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1.11.2017 | Josephine Lister |

Could Cafe Culture Hold The Secret To Better Classroom Design?

Coffee shops are filled with people hunched over laptops, typing away. Some sit at desks, others work off their laps sinking into comfy armchairs. We all like to work in different positions, which is what teacher Kayla Delzer realized in Starbucks one day, so why are our classrooms laid out in such a way as to limit the choice for students?

Being an adult is pretty great isn’t it? Sure we have bills and personal finances to worry about, but just remember for a second what it was like being a kid. Every decision was made for you. Want some chocolate? Only if your mum and dad said yes. Want to chat to your mate? You’ve got to wait for the bell to ring, right now you have to sit with your legs crossed with your finger to your lips as the teacher waits for everyone to be silent.

When you're an adult you get a level of freedom that you just don’t get when you're a kid, which is what occurred to Kayla Delzer as she sat in Starbucks one day noticing all the people sat in different positions working on their laptops. Some preferred the cosy wide armchairs, snuggling into the cushions, others preferred to sit upright with a proper desk.

Delzer realized that children in contrast are very rarely offered the simple choice of how to work. They don’t get to choose who they sit next to or where they sit, instead they are forced to work in a certain place for hours. Delzer used her Starbucks realization to revolutionize her second grade classroom by simply providing her students with choice.

She considerately created a classroom where students were at the centre of the design with different carefully crafted zones. Unnecessary furniture was removed and a wide variety of tables and seating brought in. The effect was to create a dynamic environment where students were free to choose their own seats.

The design included an open area for whole class teaching, mats and clipboards so students could work on the floor, low tables with cushions and tall standing desks – students could even choose to sit on exercise balls at a table! With no seating chart, students were able to choose where they sat and for how long. Delzer discovered that some of her students needed to move a few times during a lesson whereas others preferred to stay where they were.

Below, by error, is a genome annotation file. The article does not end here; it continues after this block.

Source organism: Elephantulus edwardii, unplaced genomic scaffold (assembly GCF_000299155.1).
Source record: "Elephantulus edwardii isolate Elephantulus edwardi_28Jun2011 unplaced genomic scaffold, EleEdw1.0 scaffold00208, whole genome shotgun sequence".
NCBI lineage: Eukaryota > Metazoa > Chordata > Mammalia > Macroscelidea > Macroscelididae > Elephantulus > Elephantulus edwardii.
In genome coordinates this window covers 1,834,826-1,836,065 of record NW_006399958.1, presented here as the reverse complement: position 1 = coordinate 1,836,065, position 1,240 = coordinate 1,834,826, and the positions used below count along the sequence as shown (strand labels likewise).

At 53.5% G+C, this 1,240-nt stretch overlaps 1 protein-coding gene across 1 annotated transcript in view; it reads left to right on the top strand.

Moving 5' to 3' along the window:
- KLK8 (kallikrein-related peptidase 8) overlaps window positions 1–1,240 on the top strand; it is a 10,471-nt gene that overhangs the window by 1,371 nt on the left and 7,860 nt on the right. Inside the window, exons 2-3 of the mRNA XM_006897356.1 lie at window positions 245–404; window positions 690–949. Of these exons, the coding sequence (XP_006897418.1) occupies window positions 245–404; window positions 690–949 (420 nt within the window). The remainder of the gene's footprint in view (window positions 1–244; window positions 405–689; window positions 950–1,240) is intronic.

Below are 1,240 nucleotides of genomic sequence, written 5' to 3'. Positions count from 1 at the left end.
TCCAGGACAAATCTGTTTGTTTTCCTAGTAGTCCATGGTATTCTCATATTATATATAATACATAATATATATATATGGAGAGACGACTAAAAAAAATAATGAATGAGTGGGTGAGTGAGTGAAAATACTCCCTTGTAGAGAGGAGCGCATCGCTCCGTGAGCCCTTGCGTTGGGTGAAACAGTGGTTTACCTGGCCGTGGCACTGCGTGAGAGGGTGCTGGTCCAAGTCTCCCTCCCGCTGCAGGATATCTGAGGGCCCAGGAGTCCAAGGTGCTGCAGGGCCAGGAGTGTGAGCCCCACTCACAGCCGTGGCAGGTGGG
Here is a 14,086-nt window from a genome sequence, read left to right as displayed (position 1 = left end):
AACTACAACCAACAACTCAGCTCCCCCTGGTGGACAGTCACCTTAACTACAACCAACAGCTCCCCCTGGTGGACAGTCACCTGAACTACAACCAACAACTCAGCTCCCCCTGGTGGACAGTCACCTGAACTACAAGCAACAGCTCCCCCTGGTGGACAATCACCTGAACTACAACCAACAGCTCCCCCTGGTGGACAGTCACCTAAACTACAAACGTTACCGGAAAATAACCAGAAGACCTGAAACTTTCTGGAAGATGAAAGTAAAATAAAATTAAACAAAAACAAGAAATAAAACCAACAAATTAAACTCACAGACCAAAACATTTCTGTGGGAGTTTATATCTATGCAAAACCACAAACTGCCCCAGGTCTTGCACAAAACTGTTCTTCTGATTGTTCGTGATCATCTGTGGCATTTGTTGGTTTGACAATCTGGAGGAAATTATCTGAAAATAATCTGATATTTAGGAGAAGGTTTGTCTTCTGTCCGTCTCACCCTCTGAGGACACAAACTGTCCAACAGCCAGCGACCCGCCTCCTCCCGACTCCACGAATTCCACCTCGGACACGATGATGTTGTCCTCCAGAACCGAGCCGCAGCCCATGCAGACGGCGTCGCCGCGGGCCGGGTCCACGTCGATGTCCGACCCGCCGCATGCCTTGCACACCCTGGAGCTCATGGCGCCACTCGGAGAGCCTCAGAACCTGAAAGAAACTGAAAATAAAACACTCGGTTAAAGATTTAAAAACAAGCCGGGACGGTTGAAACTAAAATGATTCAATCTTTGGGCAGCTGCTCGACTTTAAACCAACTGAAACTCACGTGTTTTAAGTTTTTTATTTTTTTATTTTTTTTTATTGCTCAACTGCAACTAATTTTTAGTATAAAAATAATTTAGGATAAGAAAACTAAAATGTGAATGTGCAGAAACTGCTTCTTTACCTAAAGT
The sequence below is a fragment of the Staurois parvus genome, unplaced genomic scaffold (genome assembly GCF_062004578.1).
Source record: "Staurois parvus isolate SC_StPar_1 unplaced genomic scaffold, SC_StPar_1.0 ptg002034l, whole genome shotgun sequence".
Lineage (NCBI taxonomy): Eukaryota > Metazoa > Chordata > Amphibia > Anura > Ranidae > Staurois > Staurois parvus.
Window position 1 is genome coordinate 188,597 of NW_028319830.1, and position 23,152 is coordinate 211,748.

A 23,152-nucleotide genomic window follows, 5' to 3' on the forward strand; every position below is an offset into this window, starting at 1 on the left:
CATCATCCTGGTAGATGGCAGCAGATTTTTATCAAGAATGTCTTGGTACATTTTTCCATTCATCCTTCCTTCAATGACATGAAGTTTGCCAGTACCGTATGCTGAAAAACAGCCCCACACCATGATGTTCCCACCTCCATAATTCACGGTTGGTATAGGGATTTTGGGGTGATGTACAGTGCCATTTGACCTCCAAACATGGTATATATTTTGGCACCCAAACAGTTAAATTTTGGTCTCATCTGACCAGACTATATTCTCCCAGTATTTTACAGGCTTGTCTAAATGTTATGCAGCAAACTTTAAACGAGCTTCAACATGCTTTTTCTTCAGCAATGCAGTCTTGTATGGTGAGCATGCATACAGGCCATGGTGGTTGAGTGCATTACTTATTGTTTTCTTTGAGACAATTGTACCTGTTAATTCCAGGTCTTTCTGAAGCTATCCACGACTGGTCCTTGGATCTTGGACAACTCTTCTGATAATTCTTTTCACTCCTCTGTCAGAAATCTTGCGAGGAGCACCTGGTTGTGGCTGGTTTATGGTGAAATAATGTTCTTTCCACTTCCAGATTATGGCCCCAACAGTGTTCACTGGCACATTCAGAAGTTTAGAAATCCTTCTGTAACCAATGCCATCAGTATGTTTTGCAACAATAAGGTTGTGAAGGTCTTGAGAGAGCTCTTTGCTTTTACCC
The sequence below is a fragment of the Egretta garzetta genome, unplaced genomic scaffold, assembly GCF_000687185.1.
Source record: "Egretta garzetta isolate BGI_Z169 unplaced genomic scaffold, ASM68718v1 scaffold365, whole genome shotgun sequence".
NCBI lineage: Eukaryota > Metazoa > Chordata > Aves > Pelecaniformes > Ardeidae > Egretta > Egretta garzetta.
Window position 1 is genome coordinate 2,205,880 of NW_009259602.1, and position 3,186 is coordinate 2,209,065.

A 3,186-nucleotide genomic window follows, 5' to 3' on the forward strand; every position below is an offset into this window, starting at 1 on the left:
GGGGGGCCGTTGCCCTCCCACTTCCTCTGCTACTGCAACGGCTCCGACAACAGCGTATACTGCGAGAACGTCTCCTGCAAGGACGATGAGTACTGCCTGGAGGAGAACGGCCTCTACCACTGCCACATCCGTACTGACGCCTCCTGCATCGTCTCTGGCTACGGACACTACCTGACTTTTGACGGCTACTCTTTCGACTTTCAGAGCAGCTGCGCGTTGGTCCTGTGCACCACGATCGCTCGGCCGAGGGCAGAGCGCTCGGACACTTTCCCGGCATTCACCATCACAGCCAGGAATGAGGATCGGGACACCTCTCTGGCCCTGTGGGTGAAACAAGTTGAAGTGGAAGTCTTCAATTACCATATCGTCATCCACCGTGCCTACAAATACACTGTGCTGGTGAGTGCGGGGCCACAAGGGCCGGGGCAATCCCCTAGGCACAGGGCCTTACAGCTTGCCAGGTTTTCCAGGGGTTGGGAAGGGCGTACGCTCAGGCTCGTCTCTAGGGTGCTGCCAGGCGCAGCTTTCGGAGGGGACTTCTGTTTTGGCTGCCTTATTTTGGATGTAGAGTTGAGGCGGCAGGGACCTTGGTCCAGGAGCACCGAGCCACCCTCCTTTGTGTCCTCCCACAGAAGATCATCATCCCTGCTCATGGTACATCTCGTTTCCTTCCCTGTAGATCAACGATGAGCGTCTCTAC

As a result of the flexible classroom, Delzer has seen an increase in collaboration, motivation and engagement. The children are excited to come to school and have a love of learning. Distraction has reduced and test scores even seem to be up! With the classroom design a resounding success the design became a mainstay, and Delzer's new cohort of students each year find themselves in a classroom designed to suit their needs. At the start of each year Delzer has her students try out all of the different areas so they can discover which kind of seating suits them best.

We often talk about personalization in terms of what content we teach children, but it’s important that this is incorporated into the structure of a classroom too. We all learn better when we’re comfortable and with Flexible Seating we’ve found a way to make the classroom a much more cosy, comfortable experience – an ideal place to learn and play as it grows chillier outside.

Find out more about how to successfully implement Flexible Seating where you are by heading to the project page, and let’s create classrooms all over the world that children can’t wait to get into!